Fly anglers fishing from drift boats have been doing quite well from Rogue Elk to Fishers Ferry Reach of the Rogue. The upper Rogue above Rogue Elk is pretty cold so knowing where the fish are and swinging right on top of them is good bet if you’re going to target that reach. Please be aware of Chinook redds (Salmon nests) and do not wade on top of these. There was a slight bump in hatchery fish starting to show back up at Cole Rivers, so the later run should be approaching. Cole Rivers Hatchery recycled approximately 1000 summer steelhead at Touvelle and Modoc 2 weeks ago.
As of Oct. 17, 1,779 summer steelhead had entered Cole Rivers Hatchery, with 48 new for the week, up from 15 new fish the week prior. No Coho have shown at the hatchery yet, but anglers should be aware of their identification. Namely a white gum/tooth line along their lower jaw. Coho will also have ribbed fin rays with prominent crosshatching along their tail that an anglers can feel. Coho jacks can sometimes be difficult to distinguish between chinook jacks for even the experienced angler. Only hatchery coho may be retained, so when in doubt, release the fish.
On the Umpqua River Fall Chinook fishing has been slow with only a few reports of success, but more fish have been moving into the river recently. Large numbers of fresh hatchery Chinook have been seen in the Salmon Harbor area. We have also been hearing that coho fishing has been excellent but please remember that only fin-clipped hatchery origin coho may be harvested.
Bottomfish anglers may now fish at all depths for the remainder of the year. The daily bag limit for marine fish is 5 plus 2 lingcod. The retention of cabezon is now closed for the remainder of the year.
Anglers may also choose to fish the offshore longleader fishery outside of the 40-fathom regulatory line which is open year round. The longleader fishery has a daily bag limit of 10 fish made of yellowtail, widow, canary, redstripe, greenstripe, silvergray, and bocaccio rockfish. No other groundfish are allowed and offshore longleader fishing trips cannot be combined with traditional bottomfish, flatfish or halibut trips. Find information about a longleader setup here.
Salmon fishing is open through Oct. 31 from Cape Falcon to Humbug Mountain with a limit of two salmon per day. But salmon anglers are limited to fishing inside the 40 fathom line. The Elk River Fall Chinook State Waters Terminal Season starts on Nov. 1-30.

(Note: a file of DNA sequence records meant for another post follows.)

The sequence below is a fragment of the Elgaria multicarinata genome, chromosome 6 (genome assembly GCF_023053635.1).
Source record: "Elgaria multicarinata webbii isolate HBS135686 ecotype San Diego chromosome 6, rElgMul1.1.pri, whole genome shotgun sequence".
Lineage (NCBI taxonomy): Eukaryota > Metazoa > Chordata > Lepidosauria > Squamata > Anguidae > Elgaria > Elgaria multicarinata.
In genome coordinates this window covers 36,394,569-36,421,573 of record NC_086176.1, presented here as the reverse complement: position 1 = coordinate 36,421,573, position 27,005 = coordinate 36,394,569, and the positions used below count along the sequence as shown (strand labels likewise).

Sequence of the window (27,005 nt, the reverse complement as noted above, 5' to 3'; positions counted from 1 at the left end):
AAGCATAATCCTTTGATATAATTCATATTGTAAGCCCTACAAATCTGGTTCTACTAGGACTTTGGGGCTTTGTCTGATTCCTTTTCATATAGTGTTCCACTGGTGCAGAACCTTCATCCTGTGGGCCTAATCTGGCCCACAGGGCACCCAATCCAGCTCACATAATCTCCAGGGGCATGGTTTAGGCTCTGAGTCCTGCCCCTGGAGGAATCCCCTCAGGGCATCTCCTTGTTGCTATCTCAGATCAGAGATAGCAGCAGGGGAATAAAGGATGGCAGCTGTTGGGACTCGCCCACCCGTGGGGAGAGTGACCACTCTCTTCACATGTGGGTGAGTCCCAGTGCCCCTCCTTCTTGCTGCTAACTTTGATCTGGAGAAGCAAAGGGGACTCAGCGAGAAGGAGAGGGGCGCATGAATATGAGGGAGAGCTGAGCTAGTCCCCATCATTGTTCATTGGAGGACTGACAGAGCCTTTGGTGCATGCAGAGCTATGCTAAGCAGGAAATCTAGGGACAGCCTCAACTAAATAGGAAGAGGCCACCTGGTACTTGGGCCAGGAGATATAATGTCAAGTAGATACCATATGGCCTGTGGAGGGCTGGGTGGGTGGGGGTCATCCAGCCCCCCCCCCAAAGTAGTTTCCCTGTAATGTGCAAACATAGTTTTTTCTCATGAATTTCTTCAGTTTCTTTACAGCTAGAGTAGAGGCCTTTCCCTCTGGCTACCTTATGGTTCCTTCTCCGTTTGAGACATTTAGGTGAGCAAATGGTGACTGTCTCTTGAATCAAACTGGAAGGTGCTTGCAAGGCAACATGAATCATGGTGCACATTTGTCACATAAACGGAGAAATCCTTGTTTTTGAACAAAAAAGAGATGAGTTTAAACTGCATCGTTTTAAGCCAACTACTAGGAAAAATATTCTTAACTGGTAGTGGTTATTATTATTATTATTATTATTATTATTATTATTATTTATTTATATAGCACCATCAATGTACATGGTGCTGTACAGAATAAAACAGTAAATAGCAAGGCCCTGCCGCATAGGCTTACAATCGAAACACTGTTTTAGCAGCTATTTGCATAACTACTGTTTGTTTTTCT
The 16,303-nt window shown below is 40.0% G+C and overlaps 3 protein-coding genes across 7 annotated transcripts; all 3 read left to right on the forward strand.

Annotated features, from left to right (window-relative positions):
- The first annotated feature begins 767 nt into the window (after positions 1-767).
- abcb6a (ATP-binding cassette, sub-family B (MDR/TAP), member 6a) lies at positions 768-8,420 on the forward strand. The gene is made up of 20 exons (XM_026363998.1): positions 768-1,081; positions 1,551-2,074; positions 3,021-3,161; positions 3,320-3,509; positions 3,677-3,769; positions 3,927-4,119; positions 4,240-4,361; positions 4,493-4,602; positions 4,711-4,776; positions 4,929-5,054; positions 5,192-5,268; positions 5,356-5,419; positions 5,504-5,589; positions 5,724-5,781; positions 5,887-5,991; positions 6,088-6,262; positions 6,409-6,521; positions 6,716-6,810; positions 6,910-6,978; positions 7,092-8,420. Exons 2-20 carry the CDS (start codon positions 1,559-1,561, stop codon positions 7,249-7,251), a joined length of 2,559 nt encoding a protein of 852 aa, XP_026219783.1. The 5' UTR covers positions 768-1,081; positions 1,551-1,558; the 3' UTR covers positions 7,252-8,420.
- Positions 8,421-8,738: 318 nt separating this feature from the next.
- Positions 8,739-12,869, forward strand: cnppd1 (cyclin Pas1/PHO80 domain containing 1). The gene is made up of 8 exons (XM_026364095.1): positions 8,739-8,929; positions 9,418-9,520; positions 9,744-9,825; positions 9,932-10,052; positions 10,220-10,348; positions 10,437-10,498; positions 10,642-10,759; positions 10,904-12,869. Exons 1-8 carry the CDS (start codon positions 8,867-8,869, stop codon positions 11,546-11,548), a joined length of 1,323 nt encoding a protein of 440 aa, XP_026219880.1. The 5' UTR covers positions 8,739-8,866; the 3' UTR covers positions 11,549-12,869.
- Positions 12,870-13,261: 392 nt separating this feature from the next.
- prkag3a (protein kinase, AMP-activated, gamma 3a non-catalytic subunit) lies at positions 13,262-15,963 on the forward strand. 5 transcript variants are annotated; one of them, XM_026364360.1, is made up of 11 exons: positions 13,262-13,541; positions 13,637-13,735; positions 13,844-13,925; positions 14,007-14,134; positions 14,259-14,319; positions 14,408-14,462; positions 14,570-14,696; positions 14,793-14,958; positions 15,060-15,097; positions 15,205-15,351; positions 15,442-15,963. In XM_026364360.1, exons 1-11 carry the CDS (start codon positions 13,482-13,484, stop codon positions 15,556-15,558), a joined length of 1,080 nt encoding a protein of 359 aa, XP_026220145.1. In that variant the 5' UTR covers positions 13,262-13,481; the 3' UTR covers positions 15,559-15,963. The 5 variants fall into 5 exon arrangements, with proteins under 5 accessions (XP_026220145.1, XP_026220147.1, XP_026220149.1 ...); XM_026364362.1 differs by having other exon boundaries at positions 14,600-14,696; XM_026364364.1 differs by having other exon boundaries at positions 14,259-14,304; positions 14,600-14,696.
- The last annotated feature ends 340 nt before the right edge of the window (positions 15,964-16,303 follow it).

From Humbug Mountain to the OR/CA border, salmon fishing is closed for the season.
The Nearshore halibut season is open seven days a week through the earlier of the attaining the quota or Oct. 31. As of Oct. 14 there is 33 percent of the quota remaining.
For the southern Oregon Subarea, halibut is open 7 days a week through Oct. 31 or attaining the quota of 8,982 lbs. As of Oct. 14 there is 33 percent of the quota remaining.
Other Reports out of Depoe Bay reports of good fishing for rockfish and slower fishing for lingcod have been posted. Offshore weather has been hampering fishing offshore but forecasts look favorable.
From Pete Heley at PeteHeley.com
Regarding ocean recreation – crabbing is now closed and will remain so until December 1st when both sport and commercial crabbing in the ocean will resume. Of course there is always the chance of a toxin-related closure or a voluntary closure by the commercial crabbing fleet because of a low meat content in the crabs they test.
River and bay crabbing appears to be slowing down, but is still decent for boat crabbers. Dock crabbers willing to put sufficient time in are making decent catches as well.
The ocean chinook fishery will close an hour after sunset on October 31st).
Steve Godin took some OCA members on his boat to fish the Chetco River’s “bubble fishery” in early October and one member, Russell Smitherman, was fortunate enough to hook and land a 40 pound chinook. Steve said that since the “fishing area” only extends to three miles offshore, the 250 boats Steve was competing with made for very crowded fishing conditions.
The best ocean angling opportunities are for bottomfish. The long leader method is still legal in waters deeper than 240 feet – but most anglers are using conventional bottomfish methods, because, since October 1st, this method has been legal in waters deeper than 180 feet – which is where most boat anglers are fishing that want to be able to keep lingcod, greenling and black and blue rockfish – fish species that are not legal to keep when using the long leader method.
Coho salmon fisheries on Tahkenitch, Tenmile and Siltcoos lakes has been open since October 1st, but no salmon have yet been reported in Tahkenitch and Tenmile lakes, but Jeremy Hicks, who owns Ada Resort on Siltcoos Lake, reported that some coho jacks were caught last week as well as a few adult cohos measuring less than 24-inches.
Bradley Lake is slated to receive 800 trophy rainbows this week in addition to the 800 it received last week and should offer good trout fishing. The 1,390 trophy rainbows planted in Butterfield Lake last week should be easy to find, since the main portion of the lake is not connected to the smaller west portion and the recently planted trout are confined to about 15 acres of water.
Trout fishing should also be good on Upper Empire Lake which currently has less than 30 acres of water and received more than 3,200 trophy rainbows last week. Powers Pond, which currently consists of less than 30 extremely weedy acres was stocked last week with 1,300 trophy rainbows – so the holding water for the trout is rather small and the trout typically go on a strong bite right at dusk. Fifty acre Saunders Lake also received 1,300 trophy rainbows last week.